Rener Gracie announced last week that he had devised a plan for national police reform and was going to unveil it on social media in the hopes that it would be taken on board by the powers that be. He has decades of experience teaching law enforcement and frequently breaks down footage of excessive use of force, explaining how it could’ve gone better. This puts him in a unique position to be able to offer some advice on how to move forward as a nation, starting with the fact that many states only mandate four hours of hand-to-hand training every year.
Rener beleives that: “Police training in this country is an absolute disaster. Of the four-hour mandates, it’s not all hand-to-hand combat. Some time is spent on the use of force policy, suspect searches, and restraint devices… State mandates are not going to solve this problem that has our country in flames right now.”
He explains in the presentation that he has approached police chiefs and found that many simply have no plan to improve officer training. It turns out that leaders like Police Chief Dave Ogden in Florida are few and far between indeed. Rener Gracie then started to set out a formal plan for police reform that would partner police departments with local BJJ academies thanks to funding from the city and apparently, several Chiefs are already getting on board with the plan.
“They use excessive force when they probably didn’t need to because of their limited training. Not only do officers get beat up because they don’t have the training, even if it’s justifiable the question is ‘is it necessary.’ They’re over-reliant on their tools because they have no hands-on skills.”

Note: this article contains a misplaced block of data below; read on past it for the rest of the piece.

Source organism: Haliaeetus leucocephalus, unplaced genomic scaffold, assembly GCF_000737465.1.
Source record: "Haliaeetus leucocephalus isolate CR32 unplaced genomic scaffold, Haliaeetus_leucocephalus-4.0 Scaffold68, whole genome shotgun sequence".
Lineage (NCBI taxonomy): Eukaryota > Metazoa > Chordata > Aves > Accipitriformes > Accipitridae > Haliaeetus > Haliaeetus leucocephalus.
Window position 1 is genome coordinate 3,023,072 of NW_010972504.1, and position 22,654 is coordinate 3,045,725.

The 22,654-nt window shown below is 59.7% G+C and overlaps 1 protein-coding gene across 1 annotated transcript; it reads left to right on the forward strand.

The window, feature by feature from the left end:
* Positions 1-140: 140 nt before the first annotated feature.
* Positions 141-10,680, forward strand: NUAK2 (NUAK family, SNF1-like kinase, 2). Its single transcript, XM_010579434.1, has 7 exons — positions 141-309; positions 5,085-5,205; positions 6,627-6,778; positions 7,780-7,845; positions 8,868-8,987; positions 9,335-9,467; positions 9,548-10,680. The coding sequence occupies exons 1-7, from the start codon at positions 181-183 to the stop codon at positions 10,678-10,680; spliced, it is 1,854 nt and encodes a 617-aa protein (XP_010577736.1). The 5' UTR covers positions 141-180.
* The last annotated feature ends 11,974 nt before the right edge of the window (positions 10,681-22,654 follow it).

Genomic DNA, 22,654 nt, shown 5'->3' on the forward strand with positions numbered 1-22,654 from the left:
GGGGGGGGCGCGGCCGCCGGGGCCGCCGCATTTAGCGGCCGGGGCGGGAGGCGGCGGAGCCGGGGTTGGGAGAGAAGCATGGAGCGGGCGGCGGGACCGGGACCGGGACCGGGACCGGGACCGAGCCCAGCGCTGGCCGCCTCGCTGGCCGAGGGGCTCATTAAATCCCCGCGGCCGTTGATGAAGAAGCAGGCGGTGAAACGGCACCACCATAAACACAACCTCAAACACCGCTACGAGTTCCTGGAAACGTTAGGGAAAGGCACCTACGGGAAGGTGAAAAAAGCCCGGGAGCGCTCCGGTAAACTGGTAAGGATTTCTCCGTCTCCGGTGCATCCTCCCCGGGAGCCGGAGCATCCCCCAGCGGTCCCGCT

Rener then got some inspiration on how to encourage participation and proficiency in hand-to-hand combat from an existing system in place for officers. It turns out that officers already have a hierarchical system for proficiency in marksmanship and also receive pay bonuses and points towards promotion as a result of it. They earn badges that signify how skilled they are and they’re often a source of pride for the officers who’ve achieved them. This is how Rener wants law enforcement to look at Jiu-Jitsu.
He proposes a mandatory minimum of one hour training per week, with pay incentives placed upon completion of 100, 200, 300, and 400 hours of training. After all, there are already plenty of news stories of experienced grapplers being able to restrain and control criminals until the police arrive, so why not give the police that power as well?
Rener Gracie also explains that the funding for this program already exists in the form of several budget allocations that every force has and could be made available if they choose. Not just a “Police Training Budget”, but also an “Officer Wellness Budget”, a “Risk Mitigation Budget”, and a “Community Relations Budget” could all be used to help contribute towards this plan for police reform.
“There is incredible precedent when it comes to institutions both federal, state, and local partnering with private business to accomplish a unified objective. This is very normal. We’re talking about gym membership. This is just plugging into that precedent.”
The full ninety minute presentation was uploaded to the official Gracie Breakdown YouTube channel and can be seen below: